AWS provided the Enterprise Summit audience with a real treat. Lydia Leong, Gartner VP and Distinguished Analyst, shared her views of the cloud infrastructure market and implications to enterprise IT. Her valuable insights are solidly backed with 15 years at Gartner and 22 years of industry experience.

Two messages in her presentation resonated with me in particular. Her first main theme was the concept of a bi-modal strategy for enterprises’ approach to cloud infrastructure as a service. The second message was how the IaaS market is likely to develop.

 

A Bi-Modal Strategy

The foundation of the bi-modal strategy is that enterprise IT has two very different drivers.

  • Mode 1 or Traditional:  Focuses on costs, efficiency, security and reliability in IT operations.
  • Mode 2 or Agile: Typically business line funded and focuses on taking calculated risks in developing new applications and new business rapidly.

Each mode reflects different expectations and perceptions of the cloud. The recommendation for enterprises is to establish a strategy that embraces both Modes, rather than trying to find “The One Solution” that really fits no-one.

For enterprises there needs to be a transformation process. Small cloud islands – meaning new applications or separate businesses – are used to gain insights and experience on what the required organisational structures, processes and tools are. An enterprise would then create a Cloud Center of Excellence, acting as a broker to the rest of the organisation, providing cross-functional leadership and clear policies, whilst also advising on best practises and vendor management.

Small cloud islands should be grown to new areas through replacement and extension. The target of the transformation is to eventually establish a new IT core based on agile methods. This will support the organisation and processes as well as cloud native platforms and tools. Ms. Leong stressed that the process is truly a transformation, not a gimmick – “You can’t sprinkle a bit of agile to Mode 1 to get Mode 2.”

The Power of Scale in IaaS

But what about the IaaS market itself? There is a very rapid evolution of the major cloud providers. Leading cloud IaaS providers are innovating like there is no tomorrow, delivering new functionalities, services and management capabilities. The distinction between IaaS and PaaS is becoming increasingly blurred. The leading cloud IaaS providers are also driving public cloud price erosion at an estimated 20% year-on-year, even if the massive price cuts have not been in the headlines. The cost reductions are delivered in a similar fashion to car or computer manufacturers, and even if the spend remains largely the same, the buyer gets so much more for their money.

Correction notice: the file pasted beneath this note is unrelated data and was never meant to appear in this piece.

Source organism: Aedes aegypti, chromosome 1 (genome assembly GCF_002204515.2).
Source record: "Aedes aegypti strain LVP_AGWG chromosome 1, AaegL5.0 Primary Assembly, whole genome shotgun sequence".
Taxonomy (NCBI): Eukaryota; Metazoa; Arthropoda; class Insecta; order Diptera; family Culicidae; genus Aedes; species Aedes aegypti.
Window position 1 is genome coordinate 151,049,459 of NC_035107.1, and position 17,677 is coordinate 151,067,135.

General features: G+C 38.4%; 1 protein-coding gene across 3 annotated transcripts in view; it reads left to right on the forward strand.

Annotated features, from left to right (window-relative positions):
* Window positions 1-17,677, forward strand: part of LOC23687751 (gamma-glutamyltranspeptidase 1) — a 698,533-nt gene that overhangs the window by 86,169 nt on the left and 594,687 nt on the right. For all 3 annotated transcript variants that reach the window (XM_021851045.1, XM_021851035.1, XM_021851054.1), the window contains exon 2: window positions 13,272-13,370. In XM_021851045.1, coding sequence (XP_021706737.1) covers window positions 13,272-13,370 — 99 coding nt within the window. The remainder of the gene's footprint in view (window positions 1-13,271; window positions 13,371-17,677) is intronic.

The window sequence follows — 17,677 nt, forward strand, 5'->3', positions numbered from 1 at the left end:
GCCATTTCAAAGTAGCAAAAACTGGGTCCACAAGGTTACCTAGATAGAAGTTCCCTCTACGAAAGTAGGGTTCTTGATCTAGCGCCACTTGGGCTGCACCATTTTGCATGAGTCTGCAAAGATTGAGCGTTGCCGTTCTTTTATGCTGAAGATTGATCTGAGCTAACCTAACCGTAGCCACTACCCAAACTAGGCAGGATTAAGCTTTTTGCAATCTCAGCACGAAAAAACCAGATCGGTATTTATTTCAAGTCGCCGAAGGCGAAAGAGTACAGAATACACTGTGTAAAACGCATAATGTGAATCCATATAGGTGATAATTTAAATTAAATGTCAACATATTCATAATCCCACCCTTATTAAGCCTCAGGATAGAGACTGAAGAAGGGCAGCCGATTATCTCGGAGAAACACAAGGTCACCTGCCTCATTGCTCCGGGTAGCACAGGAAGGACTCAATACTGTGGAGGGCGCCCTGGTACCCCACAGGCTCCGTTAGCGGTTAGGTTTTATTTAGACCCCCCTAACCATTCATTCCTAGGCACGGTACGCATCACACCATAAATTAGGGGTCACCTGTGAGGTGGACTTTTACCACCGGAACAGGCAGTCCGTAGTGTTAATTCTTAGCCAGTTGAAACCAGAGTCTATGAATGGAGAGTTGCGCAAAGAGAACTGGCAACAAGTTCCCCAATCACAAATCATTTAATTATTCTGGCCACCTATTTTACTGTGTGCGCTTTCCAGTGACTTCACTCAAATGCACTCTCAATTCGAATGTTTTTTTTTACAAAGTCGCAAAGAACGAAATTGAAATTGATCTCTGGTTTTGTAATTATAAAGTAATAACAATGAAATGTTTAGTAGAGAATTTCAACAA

“He who dares, wins” seems to apply also to the cloud IaaS market. Ms. Leong reflected on the Gartner Cloud IaaS Magic Quadrant participants and their positioning. She estimated that 95% of the public and private cloud infrastructure market is currently captured by AWS and Microsoft Azure. Apologies, I have to repeat that – 95%! More than 50% of the companies on the Quadrant are planning to get out of the business. The market is just too competitive for the runners-up.

The leaders are reaping economies of scale in three ways:

  1. They squeeze more efficiency from infrastructure operations.
  2. They are able to invest more in software development.
  3. They are able to build a wider and deeper ecosystem around themselves.

Ms. Leong expects niche cloud IaaS providers to remain, but largely to serve the needs driven by data sovereignty or other legislative and regulative requirements.

There is also the possibility of any given enterprise developing, maintaining and operating their own Do-it-Yourself cloud IaaS. From what I understood, Lydia Leong would not place her bets on that alternative as a viable and sensible option. I have to say I agree with her.